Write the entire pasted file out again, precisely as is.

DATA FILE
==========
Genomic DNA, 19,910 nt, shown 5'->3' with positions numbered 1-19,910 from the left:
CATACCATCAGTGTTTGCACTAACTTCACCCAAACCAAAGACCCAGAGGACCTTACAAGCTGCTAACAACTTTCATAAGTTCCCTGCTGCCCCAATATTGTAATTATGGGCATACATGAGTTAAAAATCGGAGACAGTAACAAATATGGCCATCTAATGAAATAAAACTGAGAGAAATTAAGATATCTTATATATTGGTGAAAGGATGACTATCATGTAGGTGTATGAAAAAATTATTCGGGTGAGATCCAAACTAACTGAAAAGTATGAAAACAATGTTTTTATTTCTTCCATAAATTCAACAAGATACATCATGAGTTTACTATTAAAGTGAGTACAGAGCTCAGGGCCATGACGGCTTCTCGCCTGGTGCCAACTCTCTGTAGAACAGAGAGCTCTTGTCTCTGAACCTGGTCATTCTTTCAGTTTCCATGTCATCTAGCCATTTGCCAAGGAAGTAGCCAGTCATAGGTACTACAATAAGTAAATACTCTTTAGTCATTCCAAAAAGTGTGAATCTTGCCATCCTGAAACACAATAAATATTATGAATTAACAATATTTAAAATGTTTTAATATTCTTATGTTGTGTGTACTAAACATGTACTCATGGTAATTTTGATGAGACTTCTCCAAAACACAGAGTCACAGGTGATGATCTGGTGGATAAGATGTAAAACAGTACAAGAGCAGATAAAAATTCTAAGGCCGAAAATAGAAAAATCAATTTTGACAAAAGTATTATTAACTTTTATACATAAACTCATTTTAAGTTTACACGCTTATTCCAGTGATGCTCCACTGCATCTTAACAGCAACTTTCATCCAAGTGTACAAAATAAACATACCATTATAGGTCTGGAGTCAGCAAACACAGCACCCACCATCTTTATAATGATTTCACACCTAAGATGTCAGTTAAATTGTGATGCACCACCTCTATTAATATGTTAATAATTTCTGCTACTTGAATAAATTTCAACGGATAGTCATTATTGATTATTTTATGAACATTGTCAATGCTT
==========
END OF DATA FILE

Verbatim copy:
Genomic DNA, 19,910 nt, shown 5'->3' with positions numbered 1-19,910 from the left:
CATACCATCAGTGTTTGCACTAACTTCACCCAAACCAAAGACCCAGAGGACCTTACAAGCTGCTAACAACTTTCATAAGTTCCCTGCTGCCCCAATATTGTAATTATGGGCATACATGAGTTAAAAATCGGAGACAGTAACAAATATGGCCATCTAATGAAATAAAACTGAGAGAAATTAAGATATCTTATATATTGGTGAAAGGATGACTATCATGTAGGTGTATGAAAAAATTATTCGGGTGAGATCCAAACTAACTGAAAAGTATGAAAACAATGTTTTTATTTCTTCCATAAATTCAACAAGATACATCATGAGTTTACTATTAAAGTGAGTACAGAGCTCAGGGCCATGACGGCTTCTCGCCTGGTGCCAACTCTCTGTAGAACAGAGAGCTCTTGTCTCTGAACCTGGTCATTCTTTCAGTTTCCATGTCATCTAGCCATTTGCCAAGGAAGTAGCCAGTCATAGGTACTACAATAAGTAAATACTCTTTAGTCATTCCAAAAAGTGTGAATCTTGCCATCCTGAAACACAATAAATATTATGAATTAACAATATTTAAAATGTTTTAATATTCTTATGTTGTGTGTACTAAACATGTACTCATGGTAATTTTGATGAGACTTCTCCAAAACACAGAGTCACAGGTGATGATCTGGTGGATAAGATGTAAAACAGTACAAGAGCAGATAAAAATTCTAAGGCCGAAAATAGAAAAATCAATTTTGACAAAAGTATTATTAACTTTTATACATAAACTCATTTTAAGTTTACACGCTTATTCCAGTGATGCTCCACTGCATCTTAACAGCAACTTTCATCCAAGTGTACAAAATAAACATACCATTATAGGTCTGGAGTCAGCAAACACAGCACCCACCATCTTTATAATGATTTCACACCTAAGATGTCAGTTAAATTGTGATGCACCACCTCTATTAATATGTTAATAATTTCTGCTACTTGAATAAATTTCAACGGATAGTCATTATTGATTATTTTATGAACATTGTCAATGCTT